It is unlikely that Srinivasan will be the judge who finally undermines the immoral foundations of US immigration law — though I think given his personal background and his close work with the Carachuri-Rosendo case, it also seems unlikely he is totally unaware of the arbitrary and senseless nature of US immigration laws. But the 9-0 ruling in Carachuri-Rosendo, as feeble as it is, gives one some hope. I am not a Whig in the historical sense (i.e. I do not believe the march of history is one that is ever onward and upward towards a better future), but I see some sense in the notion of the “expanding circle” of the people whom we regard as our moral equals. Some day, I hope, the US courts will see reason and justice and overthrow the arbitrary, tyrannical reach of modern US immigration laws. Perhaps Srinivasan’s appointment, to the federal courts may be just the start of something better.

Exposing the fundamentally immoral bedrock of most immigration laws

I recently stumbled across this blog post from 2010 by Linda Greenhouse, a Pulitzer Prize-winning journalist who covered the US Supreme Court for 3 decades, about how morally troubling she found a (then recent) Supreme Court decision. She starts:

The Supreme Court’s ruling recently that lawyers have a duty to warn their noncitizen clients about the potentially disastrous immigration consequences of pleading guilty to a criminal charge seemed so sensible that it left me wondering why a question with such an obvious answer needed to be debated by the Supreme Court in the first place. Surely if the Sixth Amendment’s guarantee of effective assistance of counsel means anything, it means that lawyers must advise their clients that admitting to even a minor offense can earn a noncitizen a quick one-way ticket into what immigration law delicately calls “removal proceedings.”

Yet a bare majority of the court agreed. Instead, two out of the nine justices took the federal government’s opinion: lawyers have no duty to advise their immigrant clients that they might destroy their lives by how they handle their criminal case, but if they choose to give legal advice on this count, it must at least be accurate (in the case in question, the advice was plainly wrong). Another two felt that since immigration law does not always automatically deport people who plead guilty to a crime, there is no obvious legal duty for an attorney to advise their client that doing so might ruin their lives.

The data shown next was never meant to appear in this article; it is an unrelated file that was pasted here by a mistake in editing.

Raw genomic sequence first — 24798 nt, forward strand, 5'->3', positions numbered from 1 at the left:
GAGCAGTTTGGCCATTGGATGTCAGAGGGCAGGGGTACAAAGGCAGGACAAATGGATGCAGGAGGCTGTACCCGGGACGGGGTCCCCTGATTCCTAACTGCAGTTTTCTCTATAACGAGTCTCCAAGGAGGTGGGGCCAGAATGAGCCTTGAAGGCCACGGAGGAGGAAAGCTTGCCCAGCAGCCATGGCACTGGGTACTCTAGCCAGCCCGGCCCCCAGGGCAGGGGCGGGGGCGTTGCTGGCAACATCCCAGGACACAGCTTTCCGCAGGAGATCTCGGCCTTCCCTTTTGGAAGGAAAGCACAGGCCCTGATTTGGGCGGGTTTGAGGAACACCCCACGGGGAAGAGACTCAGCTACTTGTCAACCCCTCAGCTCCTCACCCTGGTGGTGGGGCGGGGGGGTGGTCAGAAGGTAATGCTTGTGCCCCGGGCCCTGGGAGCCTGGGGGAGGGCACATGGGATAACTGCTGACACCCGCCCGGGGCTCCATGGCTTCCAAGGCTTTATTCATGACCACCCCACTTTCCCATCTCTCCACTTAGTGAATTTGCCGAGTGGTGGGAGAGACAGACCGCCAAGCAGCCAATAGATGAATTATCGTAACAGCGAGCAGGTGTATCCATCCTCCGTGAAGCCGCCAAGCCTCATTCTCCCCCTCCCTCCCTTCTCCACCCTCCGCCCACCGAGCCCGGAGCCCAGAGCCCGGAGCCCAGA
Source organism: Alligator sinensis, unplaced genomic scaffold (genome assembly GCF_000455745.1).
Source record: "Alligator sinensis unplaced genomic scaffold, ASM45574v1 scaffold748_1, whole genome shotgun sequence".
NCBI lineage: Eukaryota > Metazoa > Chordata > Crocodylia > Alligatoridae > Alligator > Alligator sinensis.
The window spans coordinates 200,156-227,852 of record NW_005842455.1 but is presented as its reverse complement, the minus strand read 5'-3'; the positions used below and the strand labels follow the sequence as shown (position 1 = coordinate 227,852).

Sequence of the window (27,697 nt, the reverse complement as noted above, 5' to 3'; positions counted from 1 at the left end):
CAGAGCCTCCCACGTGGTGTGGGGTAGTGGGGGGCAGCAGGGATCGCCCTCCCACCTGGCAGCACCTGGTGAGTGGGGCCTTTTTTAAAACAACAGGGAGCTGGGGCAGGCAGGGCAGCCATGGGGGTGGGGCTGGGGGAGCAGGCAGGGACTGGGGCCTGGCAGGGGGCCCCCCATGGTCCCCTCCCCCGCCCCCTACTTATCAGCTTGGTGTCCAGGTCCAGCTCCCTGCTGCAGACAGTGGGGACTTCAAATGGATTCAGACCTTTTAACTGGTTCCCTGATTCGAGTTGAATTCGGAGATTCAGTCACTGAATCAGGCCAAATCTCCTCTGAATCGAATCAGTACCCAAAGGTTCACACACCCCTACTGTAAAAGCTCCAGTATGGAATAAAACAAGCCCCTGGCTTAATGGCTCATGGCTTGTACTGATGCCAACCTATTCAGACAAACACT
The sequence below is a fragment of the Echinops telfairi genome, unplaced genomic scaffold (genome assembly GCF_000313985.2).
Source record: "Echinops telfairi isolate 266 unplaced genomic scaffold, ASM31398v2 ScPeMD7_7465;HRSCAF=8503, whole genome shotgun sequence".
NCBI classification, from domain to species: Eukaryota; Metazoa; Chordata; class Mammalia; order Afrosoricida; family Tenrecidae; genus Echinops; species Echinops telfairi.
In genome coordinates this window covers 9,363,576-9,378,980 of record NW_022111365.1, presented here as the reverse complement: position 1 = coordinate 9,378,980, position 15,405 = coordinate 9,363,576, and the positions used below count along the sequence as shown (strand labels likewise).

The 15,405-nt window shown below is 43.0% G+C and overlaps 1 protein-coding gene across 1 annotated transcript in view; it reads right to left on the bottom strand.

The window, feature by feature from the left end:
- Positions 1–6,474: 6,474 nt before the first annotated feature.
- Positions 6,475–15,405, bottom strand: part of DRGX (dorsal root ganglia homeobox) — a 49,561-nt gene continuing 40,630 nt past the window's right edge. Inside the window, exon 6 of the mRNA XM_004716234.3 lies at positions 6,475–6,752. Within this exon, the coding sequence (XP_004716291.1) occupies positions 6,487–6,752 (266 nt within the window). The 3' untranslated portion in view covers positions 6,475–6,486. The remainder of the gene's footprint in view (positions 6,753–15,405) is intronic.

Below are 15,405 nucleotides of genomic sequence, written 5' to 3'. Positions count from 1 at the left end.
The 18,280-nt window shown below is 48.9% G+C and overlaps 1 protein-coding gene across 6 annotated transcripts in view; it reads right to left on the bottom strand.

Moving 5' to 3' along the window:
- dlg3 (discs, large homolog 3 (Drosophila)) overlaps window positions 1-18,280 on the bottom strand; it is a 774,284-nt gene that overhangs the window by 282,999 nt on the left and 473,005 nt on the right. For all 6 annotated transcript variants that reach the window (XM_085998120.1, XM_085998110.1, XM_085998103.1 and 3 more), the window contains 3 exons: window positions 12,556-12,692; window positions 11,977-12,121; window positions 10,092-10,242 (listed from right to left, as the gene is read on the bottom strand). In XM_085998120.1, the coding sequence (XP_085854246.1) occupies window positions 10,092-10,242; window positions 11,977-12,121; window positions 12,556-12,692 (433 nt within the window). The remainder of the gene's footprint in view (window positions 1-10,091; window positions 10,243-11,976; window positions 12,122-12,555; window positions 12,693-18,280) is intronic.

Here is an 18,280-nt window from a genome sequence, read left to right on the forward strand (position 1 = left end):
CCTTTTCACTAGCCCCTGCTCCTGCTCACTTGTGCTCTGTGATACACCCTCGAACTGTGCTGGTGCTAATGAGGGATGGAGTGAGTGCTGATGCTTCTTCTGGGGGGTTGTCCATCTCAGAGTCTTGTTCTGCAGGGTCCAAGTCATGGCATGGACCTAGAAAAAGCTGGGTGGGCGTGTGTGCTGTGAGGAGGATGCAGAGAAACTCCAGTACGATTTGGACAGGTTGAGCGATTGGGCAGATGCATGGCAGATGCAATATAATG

Greenhouse found this morally troubling because:

That it took the Supreme Court in 2010 to tell us that non-citizens are entitled to be made aware of the full dimensions of their legal peril should be understood, I think, as a kind of wake-up call. In this nation of immigrants and their descendants, we have become so obsessed with rooting out, locking up and packing off those whom we decide should not be permitted to remain among us that we are in danger of losing a moral center of gravity.

She goes on to cite 3 other immigration stories, each worst than the last:

  1. Mentally-ill people deported without their families or lawyers being notified
  2. People being detained for deportation after they were found guilty of misdemeanours like smoking a joint of marijuana
  3. Haitian refugees, brought to the US by Marines on a military transport, jailed pending deportation

Greenhouse closes by quoting from Justice Ruth Bader Ginsburg in the proceedings of a case then before the Supreme Court: